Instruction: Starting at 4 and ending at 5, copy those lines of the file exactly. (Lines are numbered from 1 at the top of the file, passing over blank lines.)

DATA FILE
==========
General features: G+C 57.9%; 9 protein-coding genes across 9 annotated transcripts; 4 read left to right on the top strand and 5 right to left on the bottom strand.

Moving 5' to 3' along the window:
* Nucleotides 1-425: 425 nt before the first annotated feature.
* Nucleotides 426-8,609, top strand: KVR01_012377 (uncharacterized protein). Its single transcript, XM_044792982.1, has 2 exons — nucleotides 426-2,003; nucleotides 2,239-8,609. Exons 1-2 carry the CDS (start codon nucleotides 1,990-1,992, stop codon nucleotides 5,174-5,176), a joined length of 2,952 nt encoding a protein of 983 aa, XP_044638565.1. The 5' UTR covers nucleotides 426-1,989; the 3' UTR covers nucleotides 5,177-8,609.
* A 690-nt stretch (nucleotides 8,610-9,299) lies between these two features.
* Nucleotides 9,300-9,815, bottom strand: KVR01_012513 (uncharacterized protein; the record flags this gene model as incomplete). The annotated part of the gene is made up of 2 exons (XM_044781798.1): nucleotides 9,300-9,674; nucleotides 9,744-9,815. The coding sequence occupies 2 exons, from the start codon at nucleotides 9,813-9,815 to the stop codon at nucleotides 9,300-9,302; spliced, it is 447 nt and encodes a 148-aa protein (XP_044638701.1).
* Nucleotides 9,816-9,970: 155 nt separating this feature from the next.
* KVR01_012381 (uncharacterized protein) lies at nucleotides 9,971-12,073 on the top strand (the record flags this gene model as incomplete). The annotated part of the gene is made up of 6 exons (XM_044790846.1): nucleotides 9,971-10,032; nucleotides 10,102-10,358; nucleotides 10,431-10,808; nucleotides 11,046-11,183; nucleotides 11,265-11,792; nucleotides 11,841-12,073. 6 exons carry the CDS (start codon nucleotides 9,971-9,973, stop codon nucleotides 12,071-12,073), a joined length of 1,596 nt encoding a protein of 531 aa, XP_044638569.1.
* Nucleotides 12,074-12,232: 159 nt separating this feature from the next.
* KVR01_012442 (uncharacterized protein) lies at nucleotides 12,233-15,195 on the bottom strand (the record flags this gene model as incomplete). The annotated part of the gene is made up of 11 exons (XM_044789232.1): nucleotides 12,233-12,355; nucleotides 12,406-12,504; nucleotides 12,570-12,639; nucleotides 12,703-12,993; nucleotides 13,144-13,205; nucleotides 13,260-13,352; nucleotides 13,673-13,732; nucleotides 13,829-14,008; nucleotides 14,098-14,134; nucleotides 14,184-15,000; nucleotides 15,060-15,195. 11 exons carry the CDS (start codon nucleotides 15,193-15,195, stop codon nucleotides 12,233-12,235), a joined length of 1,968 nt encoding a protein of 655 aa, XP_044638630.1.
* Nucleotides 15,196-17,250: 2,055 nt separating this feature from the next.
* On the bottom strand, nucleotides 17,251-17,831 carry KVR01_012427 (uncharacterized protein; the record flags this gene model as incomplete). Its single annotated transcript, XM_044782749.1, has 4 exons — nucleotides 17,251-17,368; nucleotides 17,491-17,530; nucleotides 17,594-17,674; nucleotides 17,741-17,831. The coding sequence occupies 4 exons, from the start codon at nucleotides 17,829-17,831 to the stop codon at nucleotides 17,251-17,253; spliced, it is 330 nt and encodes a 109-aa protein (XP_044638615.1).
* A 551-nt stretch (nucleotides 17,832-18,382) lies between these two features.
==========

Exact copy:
* Nucleotides 426-8,609, top strand: KVR01_012377 (uncharacterized protein). Its single transcript, XM_044792982.1, has 2 exons — nucleotides 426-2,003; nucleotides 2,239-8,609. Exons 1-2 carry the CDS (start codon nucleotides 1,990-1,992, stop codon nucleotides 5,174-5,176), a joined length of 2,952 nt encoding a protein of 983 aa, XP_044638565.1. The 5' UTR covers nucleotides 426-1,989; the 3' UTR covers nucleotides 5,177-8,609.
* A 690-nt stretch (nucleotides 8,610-9,299) lies between these two features.